Osborne says that strikes will weaken economy
George Osborne has urged unions to resume negotiations as he warned that today's strike over public sector pensions will not "achieve or change" anything.
The Chancellor said that today's walkout by millions of public sector workers would make Britain's economy weaker.
It is expected to be the largest national strike since 1979. He told BBC Breakfast: "The strike is not going to achieve anything, it's not going to change anything. Britain has to live within its means.
"It is only going to make our economy weaker and potentially cost jobs. So let's get back round the negotiating table, let's get a pension deal that is fair to the public sector, that gives decent pensions for many, many decades to come but which this county can also afford and our taxpayers can afford.
"That is what we should be doing today, not seeing these strikes."
However, speaking from the picket lines outside St Pancras Hospital in London, TUC General Secretary Brenda Barber said public sector pensioners were being plundered to tackle the financial crisis.
"The extra contributions aren't to support the pensions long term, they are simply to tackle the deficit and that's not fair," he told The Daily Telegraph today.
"It's the poorest and the weakest who are too often being asked to pay the price for this crisis and not those who caused it. And there'll be growing public anger until that changes."
Chris Keates, general secretary of the NASUWT teaching union, one of those taking action today, also accused ministers of misleading the public.
She said: "The only thing making the economy weaker is the Government's economic strategy. To continue to blame public sector workers isn't going to do anything to resolve the difficulties we're in."
Osborne opened a new front in the Coalition’s escalating conflict with the unions yesterday as he announced pay cuts for millions of state employees.
The Chancellor told nurses, police, teachers and council workers they would suffer effective salary reductions until at least 2015.
State employees also face further reductions in their salaries under plans to abolish national pay deals, Mr Osborne warned.
Union leaders accused the Chancellor of launching a “class war” after he chose to announce the pay reforms just hours before a national strike over pensions by two million public sector staff was due to begin.
Mr Osborne’s statement came as official forecasts predicted 710,000 more public sector workers could lose their jobs in the next six years.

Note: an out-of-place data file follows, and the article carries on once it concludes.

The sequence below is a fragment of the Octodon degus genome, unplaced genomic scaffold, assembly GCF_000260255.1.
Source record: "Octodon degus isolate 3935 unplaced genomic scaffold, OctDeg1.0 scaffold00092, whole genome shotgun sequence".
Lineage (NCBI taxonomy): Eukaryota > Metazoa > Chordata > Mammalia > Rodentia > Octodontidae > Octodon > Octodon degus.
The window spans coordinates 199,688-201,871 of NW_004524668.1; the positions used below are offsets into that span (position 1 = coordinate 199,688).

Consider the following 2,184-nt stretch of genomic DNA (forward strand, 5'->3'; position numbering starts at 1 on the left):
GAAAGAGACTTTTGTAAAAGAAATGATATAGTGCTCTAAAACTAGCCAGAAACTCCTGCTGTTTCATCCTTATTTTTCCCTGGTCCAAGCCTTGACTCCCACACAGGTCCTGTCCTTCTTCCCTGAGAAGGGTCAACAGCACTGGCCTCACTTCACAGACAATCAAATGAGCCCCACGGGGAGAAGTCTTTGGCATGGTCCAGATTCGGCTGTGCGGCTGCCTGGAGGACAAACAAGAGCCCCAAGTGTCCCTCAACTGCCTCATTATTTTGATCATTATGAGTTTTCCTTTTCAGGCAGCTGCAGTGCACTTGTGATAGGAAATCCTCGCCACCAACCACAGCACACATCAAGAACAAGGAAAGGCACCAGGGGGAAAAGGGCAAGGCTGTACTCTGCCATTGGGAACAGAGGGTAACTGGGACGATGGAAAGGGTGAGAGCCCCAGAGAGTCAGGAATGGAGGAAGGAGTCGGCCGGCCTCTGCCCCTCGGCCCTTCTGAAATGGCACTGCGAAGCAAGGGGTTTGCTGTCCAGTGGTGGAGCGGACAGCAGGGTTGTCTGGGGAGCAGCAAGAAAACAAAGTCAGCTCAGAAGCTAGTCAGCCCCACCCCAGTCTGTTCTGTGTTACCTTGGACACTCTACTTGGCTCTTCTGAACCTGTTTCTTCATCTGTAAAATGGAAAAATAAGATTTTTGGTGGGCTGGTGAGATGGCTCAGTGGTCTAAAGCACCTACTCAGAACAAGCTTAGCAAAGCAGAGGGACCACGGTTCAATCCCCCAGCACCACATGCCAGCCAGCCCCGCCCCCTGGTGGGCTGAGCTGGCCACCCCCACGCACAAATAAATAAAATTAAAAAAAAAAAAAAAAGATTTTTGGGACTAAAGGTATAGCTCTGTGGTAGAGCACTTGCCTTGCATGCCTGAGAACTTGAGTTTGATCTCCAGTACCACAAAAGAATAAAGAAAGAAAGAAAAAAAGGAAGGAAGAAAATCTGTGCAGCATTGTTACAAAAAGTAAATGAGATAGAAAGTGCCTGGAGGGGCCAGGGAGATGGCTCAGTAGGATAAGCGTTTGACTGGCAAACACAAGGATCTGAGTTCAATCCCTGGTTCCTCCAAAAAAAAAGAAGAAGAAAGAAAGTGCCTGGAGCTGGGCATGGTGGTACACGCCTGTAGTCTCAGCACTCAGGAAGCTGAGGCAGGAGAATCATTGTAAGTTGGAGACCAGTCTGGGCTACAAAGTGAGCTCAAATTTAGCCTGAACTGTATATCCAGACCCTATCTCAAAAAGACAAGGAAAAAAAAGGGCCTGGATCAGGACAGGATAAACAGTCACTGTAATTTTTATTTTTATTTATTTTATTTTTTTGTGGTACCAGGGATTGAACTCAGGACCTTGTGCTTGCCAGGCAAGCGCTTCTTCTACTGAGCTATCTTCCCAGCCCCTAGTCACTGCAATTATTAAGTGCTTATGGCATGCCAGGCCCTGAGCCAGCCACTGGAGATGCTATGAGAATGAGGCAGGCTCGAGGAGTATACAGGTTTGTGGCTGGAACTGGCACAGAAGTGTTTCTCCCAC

Workers ranging from lollipop ladies to nuclear physicists are expected to join the industrial action over pensions today, which ministers expect to close 90 per cent of state schools and bring “gridlock” to airports.
Last night, Downing Street issued its most aggressive statement on the strikes to date, accusing union leaders of deceiving their members with “utterly misleading” claims about public sector pension reforms.
In what could be the biggest walkout since the 1920s, the strike is expected to hit hospitals, courts, government offices, Jobcentres, and driving tests, among other services.
Hundreds of thousands of teachers and other school staff are walking out, closing more than 20,000 state schools and forcing parents to take days off work or pay for childcare.
The Department for Education (DfE) said it believe that more than half of England's 21,700 state schools (58%) are closed, with a further 13% partially shut.
Passengers arriving at ports and airports have been warned they face delays of 12 hours as Border Agency staff join the action. Civil servants, including military personnel, are expected to fill the roles.
Aegean Airlines, Etihad Airways and Brussels Airlines have cancelled some flights to and from Heathrow, while BAA has asked airlines to fly planes into the airport only half full during the strike.
A number of Labour MPs will not cross picket lines in Westminster, although the GMB union said it wanted them to be in the Commons during Prime Minister’s Questions to voice their support for the strike.
Unions are fighting plans to force public sector workers to retire later, pay more into their pension pots and accept a pension based on a “career average” rather than their final salary.
In his autumn budget statement, Mr Osborne stepped up the Government’s rhetoric against the strikers. “I would once again ask the unions why they are damaging our economy at a time like this — and putting jobs at risk,” the Chancellor told the Commons. He said: “Call off the strikes tomorrow, come back to the table, complete the negotiations – and let’s agree generous pensions that are affordable to the taxpayer,” he said.
In what was seen as a new assault on public sector pay, Mr Osborne said pay rises would be held at one per cent instead of two per cent after the two-year wage freeze ends in 2013. He admitted it was “tough” but insisted it was “fair to those who work to pay the taxes that will fund it”.